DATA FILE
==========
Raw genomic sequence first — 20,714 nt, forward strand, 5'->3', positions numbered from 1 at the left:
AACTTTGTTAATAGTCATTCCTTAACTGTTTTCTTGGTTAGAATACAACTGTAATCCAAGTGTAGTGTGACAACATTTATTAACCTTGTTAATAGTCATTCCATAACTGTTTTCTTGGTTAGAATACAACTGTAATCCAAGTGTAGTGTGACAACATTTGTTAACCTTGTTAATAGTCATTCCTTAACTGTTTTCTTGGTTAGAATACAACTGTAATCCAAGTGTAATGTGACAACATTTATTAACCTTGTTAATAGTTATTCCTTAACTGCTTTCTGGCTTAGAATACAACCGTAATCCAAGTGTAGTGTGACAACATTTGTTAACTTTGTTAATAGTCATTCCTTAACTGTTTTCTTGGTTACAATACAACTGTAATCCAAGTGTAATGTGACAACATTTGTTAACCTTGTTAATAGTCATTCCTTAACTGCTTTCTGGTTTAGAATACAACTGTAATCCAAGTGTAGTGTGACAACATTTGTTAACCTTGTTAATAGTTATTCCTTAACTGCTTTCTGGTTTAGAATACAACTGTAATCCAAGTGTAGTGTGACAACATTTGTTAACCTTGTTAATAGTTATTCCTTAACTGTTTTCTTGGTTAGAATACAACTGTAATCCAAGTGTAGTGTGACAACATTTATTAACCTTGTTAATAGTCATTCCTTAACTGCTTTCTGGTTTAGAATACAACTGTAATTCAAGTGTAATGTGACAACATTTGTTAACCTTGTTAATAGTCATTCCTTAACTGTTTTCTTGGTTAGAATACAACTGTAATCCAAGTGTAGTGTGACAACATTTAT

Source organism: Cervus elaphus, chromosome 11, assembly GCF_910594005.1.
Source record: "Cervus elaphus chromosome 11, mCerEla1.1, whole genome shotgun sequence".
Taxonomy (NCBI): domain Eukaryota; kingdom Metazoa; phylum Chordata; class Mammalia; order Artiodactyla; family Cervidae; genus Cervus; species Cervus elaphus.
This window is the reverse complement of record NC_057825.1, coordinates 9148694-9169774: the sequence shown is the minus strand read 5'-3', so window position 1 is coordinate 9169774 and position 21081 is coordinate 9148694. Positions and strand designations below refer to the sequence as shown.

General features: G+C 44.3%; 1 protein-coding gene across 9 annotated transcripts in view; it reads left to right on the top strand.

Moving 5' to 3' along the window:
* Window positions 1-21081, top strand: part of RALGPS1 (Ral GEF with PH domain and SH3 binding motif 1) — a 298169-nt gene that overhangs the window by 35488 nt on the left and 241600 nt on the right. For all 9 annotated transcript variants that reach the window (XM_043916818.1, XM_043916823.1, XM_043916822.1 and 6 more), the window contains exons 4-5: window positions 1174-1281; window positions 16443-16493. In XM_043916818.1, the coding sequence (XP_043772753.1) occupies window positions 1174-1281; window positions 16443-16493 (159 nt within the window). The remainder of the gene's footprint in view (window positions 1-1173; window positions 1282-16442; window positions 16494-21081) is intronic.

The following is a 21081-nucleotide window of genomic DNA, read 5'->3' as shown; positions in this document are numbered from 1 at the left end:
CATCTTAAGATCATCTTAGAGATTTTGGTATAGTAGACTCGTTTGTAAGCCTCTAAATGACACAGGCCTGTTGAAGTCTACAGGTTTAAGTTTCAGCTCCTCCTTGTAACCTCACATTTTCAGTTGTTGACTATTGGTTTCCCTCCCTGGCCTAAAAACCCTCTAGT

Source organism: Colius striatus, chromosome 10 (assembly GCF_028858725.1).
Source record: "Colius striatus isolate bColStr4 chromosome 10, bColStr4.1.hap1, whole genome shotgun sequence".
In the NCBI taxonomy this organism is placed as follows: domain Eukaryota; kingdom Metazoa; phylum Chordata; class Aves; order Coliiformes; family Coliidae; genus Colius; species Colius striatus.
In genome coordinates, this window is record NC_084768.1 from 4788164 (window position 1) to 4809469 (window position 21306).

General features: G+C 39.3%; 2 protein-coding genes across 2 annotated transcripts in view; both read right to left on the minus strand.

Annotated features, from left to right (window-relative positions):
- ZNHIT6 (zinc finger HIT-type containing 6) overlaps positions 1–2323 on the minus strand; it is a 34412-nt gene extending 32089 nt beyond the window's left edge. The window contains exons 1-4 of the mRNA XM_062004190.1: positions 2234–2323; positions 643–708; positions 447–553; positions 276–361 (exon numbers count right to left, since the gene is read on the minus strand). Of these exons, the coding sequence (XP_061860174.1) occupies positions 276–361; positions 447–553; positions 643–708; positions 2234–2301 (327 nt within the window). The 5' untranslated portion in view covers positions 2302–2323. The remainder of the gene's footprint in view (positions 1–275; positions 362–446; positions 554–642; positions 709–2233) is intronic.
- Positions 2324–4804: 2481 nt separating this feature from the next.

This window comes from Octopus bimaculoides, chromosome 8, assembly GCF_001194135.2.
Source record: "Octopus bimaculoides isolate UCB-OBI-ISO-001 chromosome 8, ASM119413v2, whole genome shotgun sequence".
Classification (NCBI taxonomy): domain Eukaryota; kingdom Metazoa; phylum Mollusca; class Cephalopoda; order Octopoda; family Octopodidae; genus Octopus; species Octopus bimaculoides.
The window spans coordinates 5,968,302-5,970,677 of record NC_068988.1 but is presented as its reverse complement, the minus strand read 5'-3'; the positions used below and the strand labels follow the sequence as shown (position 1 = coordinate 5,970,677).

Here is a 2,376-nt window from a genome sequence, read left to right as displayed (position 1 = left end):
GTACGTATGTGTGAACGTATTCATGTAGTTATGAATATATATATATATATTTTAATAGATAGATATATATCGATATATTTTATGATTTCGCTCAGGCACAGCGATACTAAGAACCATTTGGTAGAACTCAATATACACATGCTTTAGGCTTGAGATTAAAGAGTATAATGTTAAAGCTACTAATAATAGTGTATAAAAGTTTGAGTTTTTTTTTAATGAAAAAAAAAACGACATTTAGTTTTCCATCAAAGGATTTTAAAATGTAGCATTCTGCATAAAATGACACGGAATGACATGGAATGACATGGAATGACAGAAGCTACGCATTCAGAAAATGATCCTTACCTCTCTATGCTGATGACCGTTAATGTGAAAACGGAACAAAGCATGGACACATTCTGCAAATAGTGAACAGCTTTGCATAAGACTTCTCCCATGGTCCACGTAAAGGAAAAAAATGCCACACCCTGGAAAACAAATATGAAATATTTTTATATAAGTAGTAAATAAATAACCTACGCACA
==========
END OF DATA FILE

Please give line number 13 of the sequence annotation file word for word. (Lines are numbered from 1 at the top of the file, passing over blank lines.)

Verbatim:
Source record: "Colius striatus isolate bColStr4 chromosome 10, bColStr4.1.hap1, whole genome shotgun sequence".